A literal translation was not the right path to take here, with a proper idiomatic translation reading as "we have taken over all of your bases."

It isn't enough to just throw your game's script into a free machine translation tool and call it a day (that’s where transcreation and quality assurance come in!).

Localization involves a bit more care. However, the rewards will very much be worth the effort.

The Popularity of Video Games Around The World

Don't just take our word for it, let the numbers speak for themselves. There is an amazing opportunity to grow your game's community around the world, with a large number of players engaging outside of the U.S.

Just looking at the top countries around the world playing video games, organized by revenue, we already see several different languages, including Chinese, English, Japanese, Korean, German, French, Spanish, Italian:


China is clearly outspending the rest of the world when it comes to video games. That alone should paint the picture that China is a market worth entering if your brand is looking to expand revenue opportunities.

Of course right behind China is the U.S., but just under that are Japan and Germany, and we see Korea and France also within the top 10.

The conclusion is fairly clear with just this one statistic: there are massive revenue opportunities for video games around the world, with multiple languages in the top 10 revenue centers alone.

And these aren't necessarily just one-time buyers. As of August 2017, Valve reported that Steam (the largest PC gaming ecosystem) had a worldwide count of 67 million monthly active users. Meaning, these users will continue to come back to your game time and time again, potentially spending more on in-game transactions and downloadable content.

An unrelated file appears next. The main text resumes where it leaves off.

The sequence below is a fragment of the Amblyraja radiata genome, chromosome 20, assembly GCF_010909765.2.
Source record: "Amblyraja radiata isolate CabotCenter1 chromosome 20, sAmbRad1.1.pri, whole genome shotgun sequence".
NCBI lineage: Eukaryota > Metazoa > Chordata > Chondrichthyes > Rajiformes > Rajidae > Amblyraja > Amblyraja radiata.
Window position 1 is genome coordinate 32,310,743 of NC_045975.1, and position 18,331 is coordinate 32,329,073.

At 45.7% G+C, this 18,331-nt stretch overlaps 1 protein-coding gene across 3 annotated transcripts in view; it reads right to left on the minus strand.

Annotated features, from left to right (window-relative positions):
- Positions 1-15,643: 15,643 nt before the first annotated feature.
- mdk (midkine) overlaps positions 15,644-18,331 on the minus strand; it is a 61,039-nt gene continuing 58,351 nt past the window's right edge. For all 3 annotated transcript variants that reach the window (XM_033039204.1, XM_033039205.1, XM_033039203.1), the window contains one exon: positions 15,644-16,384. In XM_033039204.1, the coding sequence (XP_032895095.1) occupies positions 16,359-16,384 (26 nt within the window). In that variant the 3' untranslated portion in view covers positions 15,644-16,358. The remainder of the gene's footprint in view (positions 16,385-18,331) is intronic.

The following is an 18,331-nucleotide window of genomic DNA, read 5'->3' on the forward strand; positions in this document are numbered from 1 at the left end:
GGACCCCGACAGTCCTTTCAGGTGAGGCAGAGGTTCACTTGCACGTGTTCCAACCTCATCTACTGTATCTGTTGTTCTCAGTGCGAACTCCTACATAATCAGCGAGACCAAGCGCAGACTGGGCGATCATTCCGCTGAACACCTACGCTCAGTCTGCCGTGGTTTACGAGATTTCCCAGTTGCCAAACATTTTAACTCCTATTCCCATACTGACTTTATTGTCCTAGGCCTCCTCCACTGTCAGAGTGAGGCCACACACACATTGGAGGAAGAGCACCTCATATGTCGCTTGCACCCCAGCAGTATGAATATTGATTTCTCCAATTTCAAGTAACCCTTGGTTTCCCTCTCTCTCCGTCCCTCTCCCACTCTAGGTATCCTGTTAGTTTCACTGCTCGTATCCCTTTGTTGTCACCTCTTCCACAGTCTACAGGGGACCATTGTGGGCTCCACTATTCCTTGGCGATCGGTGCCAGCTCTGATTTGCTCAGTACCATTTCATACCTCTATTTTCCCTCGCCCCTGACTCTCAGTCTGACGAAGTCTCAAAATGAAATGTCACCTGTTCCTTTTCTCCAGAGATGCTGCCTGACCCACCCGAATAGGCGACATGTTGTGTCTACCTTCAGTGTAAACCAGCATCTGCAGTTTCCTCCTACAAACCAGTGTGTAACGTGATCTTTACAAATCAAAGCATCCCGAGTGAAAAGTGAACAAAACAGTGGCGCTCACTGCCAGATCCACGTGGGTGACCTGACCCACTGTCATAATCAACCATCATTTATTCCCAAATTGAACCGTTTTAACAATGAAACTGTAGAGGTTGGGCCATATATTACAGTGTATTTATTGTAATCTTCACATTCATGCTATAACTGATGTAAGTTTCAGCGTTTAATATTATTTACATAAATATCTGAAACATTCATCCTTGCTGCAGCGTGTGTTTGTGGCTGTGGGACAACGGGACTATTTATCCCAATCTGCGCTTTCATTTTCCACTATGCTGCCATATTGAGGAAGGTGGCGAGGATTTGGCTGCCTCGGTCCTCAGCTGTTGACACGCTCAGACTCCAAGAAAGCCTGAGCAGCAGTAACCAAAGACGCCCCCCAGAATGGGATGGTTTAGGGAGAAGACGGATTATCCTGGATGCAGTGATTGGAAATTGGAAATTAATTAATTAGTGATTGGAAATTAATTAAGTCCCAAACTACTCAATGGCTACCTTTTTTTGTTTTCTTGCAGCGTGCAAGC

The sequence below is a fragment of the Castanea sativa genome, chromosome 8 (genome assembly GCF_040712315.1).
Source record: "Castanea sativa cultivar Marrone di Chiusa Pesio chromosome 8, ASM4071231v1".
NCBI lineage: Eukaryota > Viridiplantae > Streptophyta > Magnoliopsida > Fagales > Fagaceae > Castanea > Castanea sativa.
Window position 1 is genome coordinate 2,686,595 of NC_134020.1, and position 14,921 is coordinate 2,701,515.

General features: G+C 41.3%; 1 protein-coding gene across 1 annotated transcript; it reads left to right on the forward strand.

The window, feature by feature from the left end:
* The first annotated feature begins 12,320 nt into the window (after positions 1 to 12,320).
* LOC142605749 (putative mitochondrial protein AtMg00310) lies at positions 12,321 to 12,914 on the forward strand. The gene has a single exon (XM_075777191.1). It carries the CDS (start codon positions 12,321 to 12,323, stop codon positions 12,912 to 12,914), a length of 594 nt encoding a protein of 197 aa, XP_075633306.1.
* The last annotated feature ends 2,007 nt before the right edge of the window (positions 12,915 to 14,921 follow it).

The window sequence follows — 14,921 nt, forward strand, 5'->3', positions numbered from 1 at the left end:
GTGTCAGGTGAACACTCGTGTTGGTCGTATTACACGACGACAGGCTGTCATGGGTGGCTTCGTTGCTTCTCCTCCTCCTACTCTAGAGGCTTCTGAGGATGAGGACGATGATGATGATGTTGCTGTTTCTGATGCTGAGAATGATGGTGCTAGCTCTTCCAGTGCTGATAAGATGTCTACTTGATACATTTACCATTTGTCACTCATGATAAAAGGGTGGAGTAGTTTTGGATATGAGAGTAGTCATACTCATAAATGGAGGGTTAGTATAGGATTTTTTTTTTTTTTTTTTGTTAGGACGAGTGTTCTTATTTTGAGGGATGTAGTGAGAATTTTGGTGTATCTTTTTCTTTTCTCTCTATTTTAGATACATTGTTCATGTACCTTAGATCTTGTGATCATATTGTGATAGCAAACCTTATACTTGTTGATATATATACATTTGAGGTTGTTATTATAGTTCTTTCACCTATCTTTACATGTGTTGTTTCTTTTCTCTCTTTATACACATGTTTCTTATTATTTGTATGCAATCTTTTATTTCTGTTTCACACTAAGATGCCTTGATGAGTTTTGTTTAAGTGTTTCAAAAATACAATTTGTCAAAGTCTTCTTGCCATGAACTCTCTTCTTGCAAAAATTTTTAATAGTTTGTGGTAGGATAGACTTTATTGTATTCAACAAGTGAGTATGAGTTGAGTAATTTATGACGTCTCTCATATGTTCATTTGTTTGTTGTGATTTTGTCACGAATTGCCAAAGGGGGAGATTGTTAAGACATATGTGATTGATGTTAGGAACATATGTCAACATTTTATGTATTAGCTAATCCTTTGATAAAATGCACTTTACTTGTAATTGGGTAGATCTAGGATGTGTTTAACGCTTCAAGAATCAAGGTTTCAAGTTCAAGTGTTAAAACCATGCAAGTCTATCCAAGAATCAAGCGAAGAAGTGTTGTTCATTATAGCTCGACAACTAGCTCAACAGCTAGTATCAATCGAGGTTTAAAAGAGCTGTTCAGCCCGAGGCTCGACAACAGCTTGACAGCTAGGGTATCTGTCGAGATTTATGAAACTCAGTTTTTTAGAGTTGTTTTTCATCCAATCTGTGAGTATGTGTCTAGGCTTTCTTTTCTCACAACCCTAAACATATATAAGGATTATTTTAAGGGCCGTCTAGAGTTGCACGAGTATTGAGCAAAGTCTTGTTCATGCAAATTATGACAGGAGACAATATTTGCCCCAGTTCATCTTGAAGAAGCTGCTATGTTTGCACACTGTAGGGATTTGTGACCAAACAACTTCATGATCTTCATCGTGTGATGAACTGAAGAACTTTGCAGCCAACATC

But, this doesn't just mean that you can ship a game into a new market. That's exactly where localization comes into play.

Why Video Game Localization is So Critical

The benefits of localizing your game can be summed up with one main answer: increased revenue opportunity.

However, there are even more nuanced benefits that apply to localizing any content, but video game content in particular.

1. Expand Your Audience

We've already touched on this a bit, but the video game market around the world is huge. And what's equally compelling is that this market is only going to continue to grow.

As mentioned above, PC gaming has seen over 60 million monthly active users. But what's also important to recognize is that PC Gaming is seen as the smallest, and slowest market -- increasing only +4.0% year over year, compared to 45% growth for mobile gaming.

So -- if the smallest market has 67 million global, active users, that original number of 2.5 billion players around, on all platforms combined, begins to make a bit more sense.

2. Introduce New Revenue Streams

As we expand our audience, we of course then expand the opportunity for new revenue streams. And boy, is localizing an amazing way to maximize the potential of your game.

NewZoo also reported in 2017 that Asia Pacific reached a revenue of 51.2 billion US dollars, making them the largest gaming market in 2017.